Bosk Review

Bosk Board Game Review - Box Art

Bosk: noun
a small wood or thicket, especially of bushes.

According to it can also mean good, great, or enjoyable. (don’t look into Urban Dictionary to much here as it gets a little...spicy).  So, is Bosk bosk?  And if Bosk is bosk, how bosk is it?  And, if a squirrel jumps out of a tree in Bosk and lands on your pile of leaves how bosking annoying is it?

Played over four seasons, the aim of the game is to grow and nurture a National Park.  However, the particularly interesting point of this game comes from the fact that you score points in summer and winter and that in each season the way your score is different and is in part set up by the other.  

In Bosk, there are two types of area control going on.  Over the first half of the game you’re more concerned with the ranking of your trees (they are marked 1 - 4 with 2 of each).  Ensuring that your have an even distribution of trees throughout the forest, but with the highest overall score of trees along as many paths as possible.

Bosk Board Game Review - In Play

The start of this game is odd.  It's a blank canvas, your first move, planting your first tree, and maybe even the first two or three feels...random, unrestricted. In many ways your very first choice feels unimportant.  At least at the time you make it,because which tree and its location is without any context, yet.  We're all gamers here and deep down you know it it does matter, but you won’t see why right now.

But then more trees come down.  

And then more.  

Moments ago the board was empty, now it’s chocked full of colourful cardboard trees.  In this autumnal chaos it all becomes clear.  A sort of The Pointillism-style image emerges now, each choice is methodical, considered, careful.  It's at this point you see the pattern, you see the opportunities.  The mistakes.  

How long it takes to get to this point will depend on how many times you’ve played it.  I’d expect for your second game you’ll be hitting this realisation by your second turn.

Bosk Board Game Review - The Hiker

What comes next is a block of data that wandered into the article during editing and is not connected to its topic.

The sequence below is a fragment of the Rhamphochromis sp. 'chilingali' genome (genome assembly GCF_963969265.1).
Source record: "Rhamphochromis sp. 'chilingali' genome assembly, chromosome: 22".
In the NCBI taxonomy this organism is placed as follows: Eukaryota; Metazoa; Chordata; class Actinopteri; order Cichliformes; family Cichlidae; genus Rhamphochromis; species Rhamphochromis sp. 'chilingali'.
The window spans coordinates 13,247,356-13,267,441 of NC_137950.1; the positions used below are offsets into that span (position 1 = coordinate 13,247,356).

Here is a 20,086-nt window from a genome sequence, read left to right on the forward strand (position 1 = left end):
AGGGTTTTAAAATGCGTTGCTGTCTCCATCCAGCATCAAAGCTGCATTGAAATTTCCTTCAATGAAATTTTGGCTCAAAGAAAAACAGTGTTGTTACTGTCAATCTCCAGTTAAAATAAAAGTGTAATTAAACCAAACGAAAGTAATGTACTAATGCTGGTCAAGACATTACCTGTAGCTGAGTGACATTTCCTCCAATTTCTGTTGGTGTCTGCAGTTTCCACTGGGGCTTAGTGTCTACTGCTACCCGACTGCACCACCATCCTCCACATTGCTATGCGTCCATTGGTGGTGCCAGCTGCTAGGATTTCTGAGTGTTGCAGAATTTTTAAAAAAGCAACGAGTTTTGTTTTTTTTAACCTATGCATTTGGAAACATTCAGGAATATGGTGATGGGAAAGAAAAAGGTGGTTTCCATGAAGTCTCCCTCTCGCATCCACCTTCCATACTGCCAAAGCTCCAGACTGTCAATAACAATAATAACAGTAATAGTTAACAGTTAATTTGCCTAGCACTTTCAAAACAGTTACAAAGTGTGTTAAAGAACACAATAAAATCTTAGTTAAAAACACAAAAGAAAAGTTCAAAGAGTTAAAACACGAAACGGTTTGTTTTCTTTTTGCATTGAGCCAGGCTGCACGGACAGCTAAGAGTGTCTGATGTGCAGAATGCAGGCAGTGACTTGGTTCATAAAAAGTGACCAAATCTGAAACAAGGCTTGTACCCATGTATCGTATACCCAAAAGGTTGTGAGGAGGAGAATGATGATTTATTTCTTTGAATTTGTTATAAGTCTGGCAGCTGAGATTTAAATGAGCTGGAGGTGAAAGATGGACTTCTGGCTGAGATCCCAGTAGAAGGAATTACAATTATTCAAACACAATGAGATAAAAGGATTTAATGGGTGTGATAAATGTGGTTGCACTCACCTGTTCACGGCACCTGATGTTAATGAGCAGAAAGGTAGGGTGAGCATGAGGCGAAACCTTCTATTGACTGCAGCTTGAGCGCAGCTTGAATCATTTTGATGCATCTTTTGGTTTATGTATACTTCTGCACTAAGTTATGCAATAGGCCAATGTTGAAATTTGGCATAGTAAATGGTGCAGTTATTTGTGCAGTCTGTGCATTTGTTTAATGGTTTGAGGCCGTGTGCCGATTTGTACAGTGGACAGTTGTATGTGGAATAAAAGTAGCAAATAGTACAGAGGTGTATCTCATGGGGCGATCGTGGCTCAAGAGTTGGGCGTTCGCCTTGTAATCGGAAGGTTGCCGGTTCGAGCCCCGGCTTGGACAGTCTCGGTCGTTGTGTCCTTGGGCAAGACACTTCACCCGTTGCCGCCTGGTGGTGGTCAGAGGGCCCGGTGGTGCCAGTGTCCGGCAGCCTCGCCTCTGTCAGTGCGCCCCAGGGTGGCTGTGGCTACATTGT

As with real life, the summer draws quickly to an end and we move into the first round of scoring, introducing the Hiker.  The hiker walks along each path, points are awarded for the player with the highest score for each row and column and then we head into Autumn.  The game twists, new components are drawn from the little boxes and we play Bosk “phase two”.

In the second, "heavier" half of the game it’s about leaf placement.  The board is divided into six colured sections and you’ll be looking to have your trees artfully, and deliberately drop their leaves into all of them, covering your opponents leaves if necessary.  In winter, you’ll score based on majority coverage in each section.  Which trees drop their leaves and which way those leaves fall away from the tree are dictated by the very important and easily overlooked wind board.

The wind board very simply decides the direction of the wind, up, down, left and right, and at the beginning of Autumn it will dictate which trees drop their leaves, with turn one being a tree numbered one, turn two a tree numbered two and so on.  By the fifth round of Autumn though, players choose which tree drops its leaves and this is a really important consideration.  Choosing which tree to keep back for later leaf droppage can make a huge impact.  Keep your centralised trees for the end and risk leaves blowing off the edge of the board?  Start at the edges and move inwards?  Strike a balance somewhere between the two